JPMorgan may move staff out of UK after Brexit, warns CEO
America’s largest bank JPMorgan Chase could move thousands of its staff from Britain if the country leaves the EU, according to Chief Executive Jamie Dimon.
The possible move could be dictated by the risk of losing the EU “passporting” system, which allows banks based in the UK to offer financial services freely across the European Union. The system is considered as the most significant feature of the EU single market for financial firms.
"The key issue is the 'passport rule' that we have in London and allows us to provide services to clients in the European Union," Dimon told the Italian newspaper Il Sole 24 Ore in an interview on Thursday.
"However, if the EU imposes new conditions on Britain ... the worst-case scenario is we would have to move some thousands of employees to other branches in the eurozone," he added.
According to Dimon, Brexit is nothing like the global financial crisis. It hasn’t triggered the same market reaction as during the (2008-2009) crisis, while “the banking sector is in a much better shape around the globe now.” The question is more about its impact on the European economy, the British economy, and on the future potential of the eurozone, he said.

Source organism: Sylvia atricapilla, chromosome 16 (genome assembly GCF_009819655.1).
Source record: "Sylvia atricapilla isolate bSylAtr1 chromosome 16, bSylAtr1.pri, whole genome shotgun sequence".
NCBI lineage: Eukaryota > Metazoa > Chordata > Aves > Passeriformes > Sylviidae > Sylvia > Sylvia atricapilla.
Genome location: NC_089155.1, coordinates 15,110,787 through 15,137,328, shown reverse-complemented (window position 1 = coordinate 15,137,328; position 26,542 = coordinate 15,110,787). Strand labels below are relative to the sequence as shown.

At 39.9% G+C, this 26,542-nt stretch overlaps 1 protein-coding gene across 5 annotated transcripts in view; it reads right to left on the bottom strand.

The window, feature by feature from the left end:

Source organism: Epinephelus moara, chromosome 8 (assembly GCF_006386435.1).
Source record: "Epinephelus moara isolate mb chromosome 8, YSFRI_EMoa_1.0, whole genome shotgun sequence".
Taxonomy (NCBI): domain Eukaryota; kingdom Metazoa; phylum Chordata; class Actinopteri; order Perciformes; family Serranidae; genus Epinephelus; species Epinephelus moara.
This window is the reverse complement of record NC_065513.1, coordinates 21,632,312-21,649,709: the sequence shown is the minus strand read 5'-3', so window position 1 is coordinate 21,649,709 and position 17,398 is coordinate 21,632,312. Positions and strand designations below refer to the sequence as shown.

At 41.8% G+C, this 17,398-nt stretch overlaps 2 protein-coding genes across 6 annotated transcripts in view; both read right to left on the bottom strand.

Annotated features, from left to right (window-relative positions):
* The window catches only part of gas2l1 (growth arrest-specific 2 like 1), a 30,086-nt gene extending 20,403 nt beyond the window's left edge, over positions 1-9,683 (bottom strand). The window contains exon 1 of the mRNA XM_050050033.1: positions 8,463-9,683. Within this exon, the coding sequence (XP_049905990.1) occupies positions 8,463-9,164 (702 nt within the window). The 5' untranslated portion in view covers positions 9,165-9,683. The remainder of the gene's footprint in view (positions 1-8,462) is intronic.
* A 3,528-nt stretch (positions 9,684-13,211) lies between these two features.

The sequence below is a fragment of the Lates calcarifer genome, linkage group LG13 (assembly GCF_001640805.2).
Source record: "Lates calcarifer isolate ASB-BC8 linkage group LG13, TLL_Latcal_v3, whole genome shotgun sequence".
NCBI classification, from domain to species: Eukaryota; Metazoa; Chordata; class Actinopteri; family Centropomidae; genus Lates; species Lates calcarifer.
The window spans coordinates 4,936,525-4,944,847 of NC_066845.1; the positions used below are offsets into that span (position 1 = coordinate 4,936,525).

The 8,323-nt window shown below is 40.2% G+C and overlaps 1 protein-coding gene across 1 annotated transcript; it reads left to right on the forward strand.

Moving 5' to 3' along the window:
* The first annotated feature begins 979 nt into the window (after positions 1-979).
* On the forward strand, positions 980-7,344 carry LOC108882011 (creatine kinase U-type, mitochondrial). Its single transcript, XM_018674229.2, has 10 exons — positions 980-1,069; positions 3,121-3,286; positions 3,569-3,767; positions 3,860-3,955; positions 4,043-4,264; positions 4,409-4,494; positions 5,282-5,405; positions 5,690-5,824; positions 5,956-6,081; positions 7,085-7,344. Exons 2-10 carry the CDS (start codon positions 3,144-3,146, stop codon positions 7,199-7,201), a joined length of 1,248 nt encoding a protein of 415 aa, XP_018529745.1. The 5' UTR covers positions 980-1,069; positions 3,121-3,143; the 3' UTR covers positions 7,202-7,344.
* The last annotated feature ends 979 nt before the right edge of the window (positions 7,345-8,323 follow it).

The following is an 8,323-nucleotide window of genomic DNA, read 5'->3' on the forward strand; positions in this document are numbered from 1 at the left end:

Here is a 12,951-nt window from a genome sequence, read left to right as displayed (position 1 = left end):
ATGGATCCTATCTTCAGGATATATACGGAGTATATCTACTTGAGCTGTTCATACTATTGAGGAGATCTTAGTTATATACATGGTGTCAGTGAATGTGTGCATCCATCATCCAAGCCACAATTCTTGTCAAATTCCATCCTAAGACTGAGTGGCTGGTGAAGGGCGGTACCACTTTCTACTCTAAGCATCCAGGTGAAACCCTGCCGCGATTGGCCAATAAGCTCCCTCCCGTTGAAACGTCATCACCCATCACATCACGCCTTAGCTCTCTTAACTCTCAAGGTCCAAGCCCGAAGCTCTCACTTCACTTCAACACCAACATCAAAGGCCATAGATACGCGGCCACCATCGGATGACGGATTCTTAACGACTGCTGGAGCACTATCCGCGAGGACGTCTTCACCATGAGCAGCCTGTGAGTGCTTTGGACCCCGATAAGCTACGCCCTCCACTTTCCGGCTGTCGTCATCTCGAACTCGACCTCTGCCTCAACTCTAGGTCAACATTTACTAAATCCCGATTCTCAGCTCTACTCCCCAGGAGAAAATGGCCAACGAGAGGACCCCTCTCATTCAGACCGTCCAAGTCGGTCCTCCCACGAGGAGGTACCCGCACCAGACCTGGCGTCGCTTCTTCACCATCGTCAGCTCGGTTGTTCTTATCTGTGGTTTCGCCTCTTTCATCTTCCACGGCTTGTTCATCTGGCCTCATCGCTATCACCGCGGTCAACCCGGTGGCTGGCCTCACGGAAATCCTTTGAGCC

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“In my opinion, Brexit will slow the economies of the eurozone and Britain… It does not seem to push everyone into recession but will certainly diminish business activities and create uncertainty,” said Dimon.
JPMorgan has 16,000 employees in the UK, with its European headquarters based in London and offices in Bournemouth and Scotland.
Last year UK operations produced revenue of $14.2 billion for the bank from Europe, the Middle East and Africa.
Many US and other non-European institutions run their EU operations out of London. And while the City of London is at risk of losing its EU passport and clearing houses, some banks say they may move at least part of their operations to another country to secure an EU passport.
The French government has already pledged to make its tax regime for expatriates the most favorable in Europe, in a move to lure businesses from London to Paris.
“We want to build the financial capital of the future,” said French Prime Minister Manuel Valls. “In a word, now is the time to come to France.”